Photo: Cindy Ord (Getty Images for Atlantic Records)

I woke up this morning to headlines of Janelle Monáe coming out as a “queer black woman.” Sure, this is something many of us speculated about and indulged over once we peeped the visuals for her new album, Dirty Computer, but to have the CEO, record label owner, CoverGirl, artist and actual black girl magician open up to the world about who and how she loves with such confidence and grace made me smile (even if I wasn’t the one with the exclusive).

It was just two days ago that The Root sat down with Monáe to talk to her about her new album. Walking into the interview room, Monáe was swathed in pink fabric, laid across the couch like Mariah Carey would be. The room was dimly lit and freezing cold. Monáe was perched under a single lamp, allowing the light to wash over half her face as she locked eyes with me. I lost the staring contest when I looked down at her white boots, kicked off and on the floor in front of her. She was comfortable.

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“This is gonna be good,” I said, smiling back at Monáe, who was already smiling at me with pretty pink lips. I wanted to ask her everything, namely about her relationship with actress Tessa Thompson, who looks to be the muse of Dirty Computer.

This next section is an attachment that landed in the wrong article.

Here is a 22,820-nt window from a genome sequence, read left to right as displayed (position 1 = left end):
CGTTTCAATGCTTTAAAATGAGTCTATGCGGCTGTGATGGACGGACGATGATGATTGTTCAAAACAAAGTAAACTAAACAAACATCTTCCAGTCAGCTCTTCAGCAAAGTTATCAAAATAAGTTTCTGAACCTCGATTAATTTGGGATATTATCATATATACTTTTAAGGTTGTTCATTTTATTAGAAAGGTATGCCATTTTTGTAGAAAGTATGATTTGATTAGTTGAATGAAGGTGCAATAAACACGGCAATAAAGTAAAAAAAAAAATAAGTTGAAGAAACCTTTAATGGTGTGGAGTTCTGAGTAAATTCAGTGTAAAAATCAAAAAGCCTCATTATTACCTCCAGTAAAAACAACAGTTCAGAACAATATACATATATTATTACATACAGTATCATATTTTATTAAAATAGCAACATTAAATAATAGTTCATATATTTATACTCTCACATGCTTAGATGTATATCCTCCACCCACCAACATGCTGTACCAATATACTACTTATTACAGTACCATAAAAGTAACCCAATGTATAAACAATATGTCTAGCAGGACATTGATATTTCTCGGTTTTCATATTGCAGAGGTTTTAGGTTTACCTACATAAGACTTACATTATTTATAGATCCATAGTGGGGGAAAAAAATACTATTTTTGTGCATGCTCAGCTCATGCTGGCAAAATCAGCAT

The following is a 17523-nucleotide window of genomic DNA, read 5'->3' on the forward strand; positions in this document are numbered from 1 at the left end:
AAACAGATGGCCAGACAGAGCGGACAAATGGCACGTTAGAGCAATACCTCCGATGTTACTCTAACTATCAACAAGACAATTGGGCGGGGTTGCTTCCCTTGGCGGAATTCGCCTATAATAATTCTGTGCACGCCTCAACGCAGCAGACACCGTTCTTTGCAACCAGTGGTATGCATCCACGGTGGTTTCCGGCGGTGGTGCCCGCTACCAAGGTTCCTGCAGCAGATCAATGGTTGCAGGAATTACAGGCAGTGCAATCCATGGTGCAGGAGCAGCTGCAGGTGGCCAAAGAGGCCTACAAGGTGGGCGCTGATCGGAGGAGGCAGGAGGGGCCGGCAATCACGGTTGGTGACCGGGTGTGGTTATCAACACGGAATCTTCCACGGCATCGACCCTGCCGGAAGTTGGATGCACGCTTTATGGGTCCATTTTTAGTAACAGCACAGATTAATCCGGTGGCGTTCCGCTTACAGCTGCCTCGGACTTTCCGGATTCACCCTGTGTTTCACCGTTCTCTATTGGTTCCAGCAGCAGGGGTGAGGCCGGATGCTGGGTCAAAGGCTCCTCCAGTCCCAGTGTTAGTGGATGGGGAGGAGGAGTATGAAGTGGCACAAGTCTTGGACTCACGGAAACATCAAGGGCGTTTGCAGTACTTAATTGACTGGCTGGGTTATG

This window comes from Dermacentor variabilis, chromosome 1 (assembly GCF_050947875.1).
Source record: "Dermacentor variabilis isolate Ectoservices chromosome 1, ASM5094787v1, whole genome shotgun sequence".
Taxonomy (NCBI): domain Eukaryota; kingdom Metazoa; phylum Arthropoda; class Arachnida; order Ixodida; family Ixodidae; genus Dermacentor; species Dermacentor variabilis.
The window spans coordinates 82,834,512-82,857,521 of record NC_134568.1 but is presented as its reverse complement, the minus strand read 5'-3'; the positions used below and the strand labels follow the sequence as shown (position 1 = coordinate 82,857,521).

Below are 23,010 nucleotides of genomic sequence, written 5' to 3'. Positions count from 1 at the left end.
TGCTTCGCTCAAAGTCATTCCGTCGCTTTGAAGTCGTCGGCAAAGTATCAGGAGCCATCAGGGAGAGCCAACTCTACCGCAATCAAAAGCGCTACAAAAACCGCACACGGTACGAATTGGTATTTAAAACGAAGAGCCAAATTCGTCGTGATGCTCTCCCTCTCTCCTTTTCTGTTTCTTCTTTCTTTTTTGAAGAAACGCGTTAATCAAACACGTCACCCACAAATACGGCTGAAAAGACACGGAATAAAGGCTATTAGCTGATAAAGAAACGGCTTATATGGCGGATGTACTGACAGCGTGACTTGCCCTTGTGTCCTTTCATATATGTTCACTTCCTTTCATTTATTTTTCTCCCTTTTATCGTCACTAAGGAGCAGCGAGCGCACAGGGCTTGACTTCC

I know I wasn’t the only one who saw Thompson’s head peek from between Monáe’s legs, almost like a clitoris, in her latest video, “Pynk.” The whispers about the two alleged lovebirds became full-blown conversations. A black woman’s sexuality does that to us—we get giddy and curious, hoping to have the woman in question (and sometimes even forcing her to) finally share her truth.

And she did. Monáe told Rolling Stone, “Being a queer black woman in America, someone who has been in relationships with both men and women—I consider myself to be a free-ass motherfucker.” She went on to explain how she read about pansexuality and realized she identified with the explanation.

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Monáe’s freedom is apparent in Dirty Computer. This album is for all of us who have ever looked on from the margins. It slaps as if Prince himself were resurrected to produce it, and it bleeds black womanhood. So to be able to sit down with Monáe and have an intimate conversation about the album, queer identity, black women, Hoteps and monologues for vaginas was a dream come true.

She was intent and earnest, and I pulled out my recorder, ready to grasp every last drop of her vulnerability. This is Janelle Monáe—casual, warm and honest.

The Root: What is Dirty Computer? What does it mean?

Janelle Monáe: Dirty Computer is an album that I knew I needed to make before my first album, The ArchAndroid. Dirty Computer deals with what it means to be a part of a marginalized group and have your very existence erased. Dirty computers are seen as being full of bugs and viruses and anything to be cleaned out. Dirty computers see their bugs and their viruses—whether it’s their sexuality, their race, their gender—as attributes, as features. This is an album to celebrate us, to celebrate all the dirty computers around the world.

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TR: What’s the dirtiest thing on your computer?

JM: [Laughs.] The dirtiest thing on my computer, hmmm. Wow. Whoo! I think if I tell you that, they may come for me. Just know that there’s some stuff on there.